Biden’s Chevron Deal With Venezuela at Risk From the Start

One analyst says the American government is looking to ‘restore trust’ in the Maduro regime and ‘evaluate progress,’ which could eventually lead to other actions that would benefit Caracas.

AP/Gene J. Puskar, file
A Chevron sign at a Bradenton, Florida, gas station, February 22, 2022. AP/Gene J. Puskar, file

While the Biden administration is attempting to appease Venezuela’s oppressive regime by authorizing Chevron Corporation to renew oil drilling in the country, the deal might be at risk even before it is completed. 

President Biden announced Saturday that some Venezuelan sanctions would be lifted for a limited time, as President Maduro and the country’s opposition reached an agreement on humanitarian relief and a process leading to a national election. Now, though, Caracas seems to be balking, signaling that after reading the small print it may not be as interested in the grand bargain after all.  

While Mr. Biden wants to encourage Mr. Maduro to stay at the negotiation table, there are “several limitations” to his plan, the director of the Americas Program at the Center for Strategic and International Studies, Ryan Berg, told the Sun. 

In talks over the past year, Chevron and the government-owned oil company, Petroleos of Venezuela, known as PdVSA, agreed that profits earned from the renewal of drilling would be distributed toward covering Venezuela’s debt repayment to Chevron, as well as for reimbursement of operational expenses and capital expenses, Reuters reported

Yet, according to a report released by the American Department of Treasury on Saturday, the license does not authorize the “payment of any taxes or royalties to the Government of Venezuela,” nor the payment of “any dividends” to PdVSA. Such constraints would “limit the appeal of sanctions relief on Chevron” for the Maduro regime, Mr. Berg says, adding that the Chevron deal therefore “could be in jeopardy before it even begins.”

“As expected, the license to Chevron was approved. It’s surprising that it does not allow royalty payments and taxes or dividends to PdVSA. It does not create much of an incentive for Maduro,” the director of the Latin America Energy Program of Baker Institute, Francisco Monaldi, said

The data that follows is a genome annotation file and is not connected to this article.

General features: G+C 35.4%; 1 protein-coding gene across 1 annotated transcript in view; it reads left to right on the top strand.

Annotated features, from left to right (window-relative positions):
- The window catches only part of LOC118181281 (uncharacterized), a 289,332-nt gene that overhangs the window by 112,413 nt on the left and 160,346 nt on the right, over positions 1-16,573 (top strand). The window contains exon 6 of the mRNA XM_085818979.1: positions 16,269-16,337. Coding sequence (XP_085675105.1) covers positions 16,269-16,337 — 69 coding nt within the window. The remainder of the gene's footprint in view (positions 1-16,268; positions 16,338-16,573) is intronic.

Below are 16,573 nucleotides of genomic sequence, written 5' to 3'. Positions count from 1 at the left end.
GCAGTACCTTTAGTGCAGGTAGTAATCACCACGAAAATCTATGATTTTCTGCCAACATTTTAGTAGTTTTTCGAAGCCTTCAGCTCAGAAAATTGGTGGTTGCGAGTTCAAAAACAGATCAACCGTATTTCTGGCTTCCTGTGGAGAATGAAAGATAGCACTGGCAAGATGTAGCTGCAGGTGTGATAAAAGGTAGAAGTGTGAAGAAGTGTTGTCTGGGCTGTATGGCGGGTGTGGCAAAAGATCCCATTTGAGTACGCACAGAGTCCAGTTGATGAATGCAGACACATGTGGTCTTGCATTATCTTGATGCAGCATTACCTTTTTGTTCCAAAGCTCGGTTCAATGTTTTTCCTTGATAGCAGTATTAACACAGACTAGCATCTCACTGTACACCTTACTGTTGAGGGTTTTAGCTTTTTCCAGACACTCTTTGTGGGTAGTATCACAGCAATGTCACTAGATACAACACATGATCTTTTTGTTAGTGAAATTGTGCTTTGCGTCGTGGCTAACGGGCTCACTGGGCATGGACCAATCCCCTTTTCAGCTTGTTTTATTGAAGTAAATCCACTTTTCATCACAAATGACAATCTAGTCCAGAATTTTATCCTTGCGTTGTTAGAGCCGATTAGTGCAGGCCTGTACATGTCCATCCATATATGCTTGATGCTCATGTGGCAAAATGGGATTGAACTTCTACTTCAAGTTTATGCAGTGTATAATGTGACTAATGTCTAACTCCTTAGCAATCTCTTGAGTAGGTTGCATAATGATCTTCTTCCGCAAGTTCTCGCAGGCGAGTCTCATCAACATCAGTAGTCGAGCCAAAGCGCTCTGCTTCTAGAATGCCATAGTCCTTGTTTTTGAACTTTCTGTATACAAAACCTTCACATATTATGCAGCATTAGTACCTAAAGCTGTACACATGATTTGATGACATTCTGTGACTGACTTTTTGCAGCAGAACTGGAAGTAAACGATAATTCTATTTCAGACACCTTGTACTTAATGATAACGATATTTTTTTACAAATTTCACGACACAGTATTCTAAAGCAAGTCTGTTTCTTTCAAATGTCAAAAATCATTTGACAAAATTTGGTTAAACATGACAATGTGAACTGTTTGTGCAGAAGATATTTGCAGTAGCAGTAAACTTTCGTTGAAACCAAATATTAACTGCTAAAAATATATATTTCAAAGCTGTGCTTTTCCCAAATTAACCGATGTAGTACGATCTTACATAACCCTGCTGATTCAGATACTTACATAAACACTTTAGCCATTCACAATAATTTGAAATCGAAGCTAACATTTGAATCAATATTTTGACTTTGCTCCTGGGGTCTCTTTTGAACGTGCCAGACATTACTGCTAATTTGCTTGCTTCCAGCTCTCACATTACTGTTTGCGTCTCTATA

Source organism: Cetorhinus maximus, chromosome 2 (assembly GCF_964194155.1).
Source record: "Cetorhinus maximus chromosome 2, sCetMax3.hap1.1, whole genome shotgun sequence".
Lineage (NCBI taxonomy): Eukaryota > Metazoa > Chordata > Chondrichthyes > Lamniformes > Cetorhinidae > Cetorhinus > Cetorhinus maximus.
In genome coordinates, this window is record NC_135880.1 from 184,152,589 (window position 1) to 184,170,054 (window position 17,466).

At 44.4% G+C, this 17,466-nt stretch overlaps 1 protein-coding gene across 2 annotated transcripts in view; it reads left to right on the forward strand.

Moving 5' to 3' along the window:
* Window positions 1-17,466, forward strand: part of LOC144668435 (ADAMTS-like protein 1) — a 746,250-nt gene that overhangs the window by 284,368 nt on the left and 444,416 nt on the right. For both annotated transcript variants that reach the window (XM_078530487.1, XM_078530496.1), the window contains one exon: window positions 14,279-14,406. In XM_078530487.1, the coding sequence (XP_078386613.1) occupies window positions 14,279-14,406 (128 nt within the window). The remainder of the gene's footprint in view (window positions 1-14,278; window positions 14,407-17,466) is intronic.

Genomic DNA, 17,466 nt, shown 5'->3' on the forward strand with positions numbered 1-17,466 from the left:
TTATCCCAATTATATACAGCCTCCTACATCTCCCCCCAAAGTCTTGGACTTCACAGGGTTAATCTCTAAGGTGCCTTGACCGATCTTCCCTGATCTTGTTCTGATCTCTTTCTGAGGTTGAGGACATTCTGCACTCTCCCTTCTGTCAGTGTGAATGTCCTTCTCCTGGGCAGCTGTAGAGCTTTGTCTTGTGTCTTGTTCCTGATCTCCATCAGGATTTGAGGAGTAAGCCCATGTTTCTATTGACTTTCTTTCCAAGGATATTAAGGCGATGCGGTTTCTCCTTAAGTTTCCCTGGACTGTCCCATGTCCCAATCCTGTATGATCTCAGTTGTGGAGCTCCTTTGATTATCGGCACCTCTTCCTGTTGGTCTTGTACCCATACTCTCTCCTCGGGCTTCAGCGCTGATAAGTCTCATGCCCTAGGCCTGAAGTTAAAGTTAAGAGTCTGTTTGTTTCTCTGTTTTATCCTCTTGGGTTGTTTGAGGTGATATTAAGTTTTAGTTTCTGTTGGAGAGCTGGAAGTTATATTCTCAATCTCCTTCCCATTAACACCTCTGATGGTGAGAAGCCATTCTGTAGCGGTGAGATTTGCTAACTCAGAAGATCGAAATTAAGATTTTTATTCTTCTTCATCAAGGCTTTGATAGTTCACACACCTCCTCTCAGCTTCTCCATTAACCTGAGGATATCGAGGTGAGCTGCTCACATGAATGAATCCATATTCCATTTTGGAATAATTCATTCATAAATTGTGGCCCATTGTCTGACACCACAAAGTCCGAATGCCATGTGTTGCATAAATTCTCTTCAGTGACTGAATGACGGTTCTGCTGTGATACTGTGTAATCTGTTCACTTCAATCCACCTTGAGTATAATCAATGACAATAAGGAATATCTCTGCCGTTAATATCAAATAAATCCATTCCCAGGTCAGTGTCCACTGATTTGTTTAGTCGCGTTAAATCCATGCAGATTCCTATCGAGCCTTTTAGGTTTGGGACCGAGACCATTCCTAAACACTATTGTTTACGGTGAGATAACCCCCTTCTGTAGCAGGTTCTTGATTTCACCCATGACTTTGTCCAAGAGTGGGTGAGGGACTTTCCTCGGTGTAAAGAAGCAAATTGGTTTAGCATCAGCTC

According to Mr. Berg, the “dilapidated state” of Venezuela’s oil industry will complicate the resumption of operations and production increases at existing sites. Even though Venezuela sits on more than 17 percent of the world’s oil reserves, its oil infrastructure is in shambles due to corruption and years of insufficient investment. 

According to Reuters, the degraded oil equipment and a lack of highly skilled workers — many have fled the country during the Maduro regime — will hamper the industry, meaning the resumption of oil production in Venezuela will amount to about 1 percent of the American demand.

The Organization of the Petroleum Exporting Countries’ latest report tallies Venezuela’s oil production for the last quarter of 2022 at 670,000 barrels a day on average. That is a fraction of the government’s target of 2 million barrels a day. Until 2013, PdVSA was producing more than 3 million barrels a day of crude oil, and the company had more than $230 billion in assets and infrastructure, $84 billion in equity, and $12 billion in profits, according to an Italian international relations think tank, Istituto Affari Internazionali. 

A former director of PdVSA, Jose Toro Hardy, told the Economist that an annual investment of $25 billion would be needed over the next eight years for Venezuela to reach the production levels seen in 2013.

Even though the agreement would not benefit the Maduro regime financially, it could open the doors to other licenses and possibly to lifting more sanctions, a Venezuelan political consultant, Pablo Quintero, told the Sun. 

“This doesn’t bring a short-term benefit for Venezuela,” Mr. Quintero said. Yet, “this is the minimum agreement” established by the American government to “restore trust” in the regime, and “evaluate progress,” which could eventually lead to other actions, Mr. Quintero said.  

On Saturday, the Maduro regime and the country’s opposition resumed their dialogue and negotiation process at Mexico City, where they signed a “social agreement” and created a humanitarian fund, to be administered by the United Nations.  

Shortly after the agreement was signed, Washington issued a six-month license for Chevron to resume its operations in Venezuela and restart joint ventures with PdVSA. “The announcements by the Unitary Platform and the Maduro regime are important steps in the right direction to restore democracy in the country,” the treasury department said

“It is expected that the technologies needed to resume operations will be installed in Venezuela in January or February,” Mr. Quintero said. “The United States has more intentions to seal this deal than Venezuela because of the energy crisis” in America, he added.

Chevron’s external affairs advisor, Ray Fohr, told the Sun that the decision “brings added transparency to the Venezuelan oil sector,” and that Chevron can now “commercialize the oil that is currently being produced from the company’s joint venture assets.”

“We are determined to remain a constructive presence in the country and to continue supporting social investment programs aimed at providing humanitarian relief,” Mr. Fohr said.

Some other foreign companies have also received licenses to expand their operations in Venezuela. In June, the state department authorized an Italian oil company, Eni, and Spain’s Repsol to resume operations in Venezuela in an effort to settle the regime’s billions of dollars of unpaid debt.

The New York Sun

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